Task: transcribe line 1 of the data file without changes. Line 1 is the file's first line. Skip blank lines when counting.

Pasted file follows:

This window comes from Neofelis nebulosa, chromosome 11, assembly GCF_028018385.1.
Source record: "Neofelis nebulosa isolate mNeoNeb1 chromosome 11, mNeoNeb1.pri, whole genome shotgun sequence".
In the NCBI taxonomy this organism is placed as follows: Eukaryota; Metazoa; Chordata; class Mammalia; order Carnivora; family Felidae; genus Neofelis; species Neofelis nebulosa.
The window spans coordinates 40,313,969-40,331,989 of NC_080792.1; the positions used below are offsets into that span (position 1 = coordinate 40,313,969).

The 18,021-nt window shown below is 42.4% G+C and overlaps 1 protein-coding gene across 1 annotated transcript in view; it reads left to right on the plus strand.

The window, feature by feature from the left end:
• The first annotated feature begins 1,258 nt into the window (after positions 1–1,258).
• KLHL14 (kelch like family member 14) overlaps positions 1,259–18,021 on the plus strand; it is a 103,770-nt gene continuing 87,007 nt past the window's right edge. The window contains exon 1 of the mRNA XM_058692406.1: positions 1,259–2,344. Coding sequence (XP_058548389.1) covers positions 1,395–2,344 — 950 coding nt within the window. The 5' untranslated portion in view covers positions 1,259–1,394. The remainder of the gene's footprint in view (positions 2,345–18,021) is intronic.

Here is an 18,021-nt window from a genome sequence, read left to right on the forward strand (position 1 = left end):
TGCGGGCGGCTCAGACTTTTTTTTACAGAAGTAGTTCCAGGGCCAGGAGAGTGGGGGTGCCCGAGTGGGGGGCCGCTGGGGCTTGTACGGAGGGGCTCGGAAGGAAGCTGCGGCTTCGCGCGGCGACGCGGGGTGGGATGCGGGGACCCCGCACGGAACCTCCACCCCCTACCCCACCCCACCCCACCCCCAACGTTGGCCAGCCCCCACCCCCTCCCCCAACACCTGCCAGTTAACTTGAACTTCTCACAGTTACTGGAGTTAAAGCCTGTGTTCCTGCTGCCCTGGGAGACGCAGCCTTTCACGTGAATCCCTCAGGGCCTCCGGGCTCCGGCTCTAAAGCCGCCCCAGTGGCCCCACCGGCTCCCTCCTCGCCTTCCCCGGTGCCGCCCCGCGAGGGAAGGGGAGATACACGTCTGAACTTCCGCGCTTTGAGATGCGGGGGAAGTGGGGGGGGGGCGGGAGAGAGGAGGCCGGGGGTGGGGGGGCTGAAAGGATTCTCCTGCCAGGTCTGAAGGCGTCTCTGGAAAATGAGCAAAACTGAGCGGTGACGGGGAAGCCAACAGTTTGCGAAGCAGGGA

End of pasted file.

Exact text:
This window comes from Neofelis nebulosa, chromosome 11, assembly GCF_028018385.1.